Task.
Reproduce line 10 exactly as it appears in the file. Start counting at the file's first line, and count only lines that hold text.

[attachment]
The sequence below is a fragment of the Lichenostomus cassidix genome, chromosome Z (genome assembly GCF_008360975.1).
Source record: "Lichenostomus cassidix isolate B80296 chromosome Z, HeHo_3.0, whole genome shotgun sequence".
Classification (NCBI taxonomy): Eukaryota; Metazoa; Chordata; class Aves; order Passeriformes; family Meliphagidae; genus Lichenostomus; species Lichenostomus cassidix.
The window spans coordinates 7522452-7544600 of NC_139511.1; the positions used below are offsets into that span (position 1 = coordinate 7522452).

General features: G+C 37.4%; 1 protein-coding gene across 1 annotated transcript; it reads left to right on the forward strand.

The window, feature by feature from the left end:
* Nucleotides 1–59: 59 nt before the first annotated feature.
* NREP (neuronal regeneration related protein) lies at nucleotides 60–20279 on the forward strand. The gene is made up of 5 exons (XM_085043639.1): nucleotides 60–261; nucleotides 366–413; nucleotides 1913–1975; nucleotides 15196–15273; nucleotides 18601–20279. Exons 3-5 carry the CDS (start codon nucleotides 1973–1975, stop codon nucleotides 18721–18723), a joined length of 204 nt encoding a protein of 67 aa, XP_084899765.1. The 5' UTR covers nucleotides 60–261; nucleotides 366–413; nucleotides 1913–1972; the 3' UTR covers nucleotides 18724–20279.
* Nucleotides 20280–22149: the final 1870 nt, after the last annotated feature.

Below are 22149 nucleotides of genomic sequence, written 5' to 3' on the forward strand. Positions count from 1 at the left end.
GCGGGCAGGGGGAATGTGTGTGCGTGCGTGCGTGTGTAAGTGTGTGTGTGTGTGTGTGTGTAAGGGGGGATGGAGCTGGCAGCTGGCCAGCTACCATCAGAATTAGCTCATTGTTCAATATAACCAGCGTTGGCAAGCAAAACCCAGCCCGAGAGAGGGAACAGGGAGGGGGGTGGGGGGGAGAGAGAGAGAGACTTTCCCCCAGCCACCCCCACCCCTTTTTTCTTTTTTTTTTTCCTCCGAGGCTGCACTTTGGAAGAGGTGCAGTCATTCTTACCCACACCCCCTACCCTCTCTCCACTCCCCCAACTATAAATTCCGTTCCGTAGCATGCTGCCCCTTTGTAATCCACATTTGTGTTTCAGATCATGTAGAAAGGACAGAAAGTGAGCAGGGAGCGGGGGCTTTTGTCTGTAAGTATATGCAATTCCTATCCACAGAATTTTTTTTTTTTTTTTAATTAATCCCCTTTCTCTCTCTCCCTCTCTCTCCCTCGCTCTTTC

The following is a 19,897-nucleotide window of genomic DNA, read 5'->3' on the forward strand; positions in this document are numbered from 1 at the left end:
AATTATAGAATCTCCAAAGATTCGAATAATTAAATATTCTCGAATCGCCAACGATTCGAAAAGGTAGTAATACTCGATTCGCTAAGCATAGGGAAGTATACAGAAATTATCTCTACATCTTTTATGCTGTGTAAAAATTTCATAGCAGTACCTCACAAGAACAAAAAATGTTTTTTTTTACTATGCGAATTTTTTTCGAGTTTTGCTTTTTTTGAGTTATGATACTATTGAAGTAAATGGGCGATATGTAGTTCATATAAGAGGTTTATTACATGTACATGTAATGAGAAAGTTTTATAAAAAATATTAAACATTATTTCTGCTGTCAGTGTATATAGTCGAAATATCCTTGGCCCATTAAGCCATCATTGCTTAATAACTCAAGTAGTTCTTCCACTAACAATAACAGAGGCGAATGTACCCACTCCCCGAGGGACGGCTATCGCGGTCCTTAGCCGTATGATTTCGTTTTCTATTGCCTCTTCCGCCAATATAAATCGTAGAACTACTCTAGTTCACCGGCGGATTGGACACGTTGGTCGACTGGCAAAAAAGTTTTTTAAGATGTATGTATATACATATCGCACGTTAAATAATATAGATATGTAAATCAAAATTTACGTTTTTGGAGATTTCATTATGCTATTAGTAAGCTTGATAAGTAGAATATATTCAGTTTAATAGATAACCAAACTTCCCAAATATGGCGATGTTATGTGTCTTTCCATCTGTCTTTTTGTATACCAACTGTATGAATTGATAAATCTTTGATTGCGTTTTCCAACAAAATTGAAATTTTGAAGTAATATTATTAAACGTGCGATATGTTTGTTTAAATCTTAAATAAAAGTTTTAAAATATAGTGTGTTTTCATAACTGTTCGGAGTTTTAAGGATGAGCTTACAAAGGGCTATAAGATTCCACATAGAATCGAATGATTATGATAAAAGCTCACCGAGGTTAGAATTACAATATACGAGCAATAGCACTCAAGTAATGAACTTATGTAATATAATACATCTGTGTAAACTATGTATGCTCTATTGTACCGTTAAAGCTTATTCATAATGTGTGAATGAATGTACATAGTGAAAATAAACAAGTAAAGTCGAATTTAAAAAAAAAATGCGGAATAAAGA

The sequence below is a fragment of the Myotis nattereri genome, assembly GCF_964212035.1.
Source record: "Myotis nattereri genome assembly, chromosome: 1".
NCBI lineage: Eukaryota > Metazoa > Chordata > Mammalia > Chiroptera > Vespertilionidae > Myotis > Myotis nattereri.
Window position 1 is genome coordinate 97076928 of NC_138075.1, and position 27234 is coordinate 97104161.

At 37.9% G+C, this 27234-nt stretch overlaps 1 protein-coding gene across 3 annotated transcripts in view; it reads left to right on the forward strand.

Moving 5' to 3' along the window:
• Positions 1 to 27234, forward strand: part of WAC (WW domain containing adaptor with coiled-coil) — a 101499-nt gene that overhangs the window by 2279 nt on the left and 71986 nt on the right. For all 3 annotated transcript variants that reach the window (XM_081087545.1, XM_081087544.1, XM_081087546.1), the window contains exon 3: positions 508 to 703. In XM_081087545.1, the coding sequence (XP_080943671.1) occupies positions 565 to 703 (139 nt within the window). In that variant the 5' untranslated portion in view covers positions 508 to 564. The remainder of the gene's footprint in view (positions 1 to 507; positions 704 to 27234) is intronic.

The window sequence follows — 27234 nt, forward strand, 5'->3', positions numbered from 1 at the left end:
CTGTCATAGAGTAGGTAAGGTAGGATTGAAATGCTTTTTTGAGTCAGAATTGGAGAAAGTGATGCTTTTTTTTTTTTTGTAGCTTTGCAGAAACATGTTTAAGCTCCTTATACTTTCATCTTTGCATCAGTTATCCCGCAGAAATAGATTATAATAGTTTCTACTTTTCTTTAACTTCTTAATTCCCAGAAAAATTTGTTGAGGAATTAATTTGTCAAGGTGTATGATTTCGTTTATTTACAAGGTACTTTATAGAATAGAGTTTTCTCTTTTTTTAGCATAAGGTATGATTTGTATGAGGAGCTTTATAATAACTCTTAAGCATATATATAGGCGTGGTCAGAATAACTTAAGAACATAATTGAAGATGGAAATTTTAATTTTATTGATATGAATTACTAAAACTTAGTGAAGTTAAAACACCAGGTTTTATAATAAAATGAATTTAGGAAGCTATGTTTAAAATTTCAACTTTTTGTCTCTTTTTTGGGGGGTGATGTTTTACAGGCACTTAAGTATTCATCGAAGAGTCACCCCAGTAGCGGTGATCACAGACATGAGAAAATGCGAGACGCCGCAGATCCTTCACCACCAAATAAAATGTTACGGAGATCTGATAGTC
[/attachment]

Below are 22149 nucleotides of genomic sequence, written 5' to 3' on the forward strand. Positions count from 1 at the left end.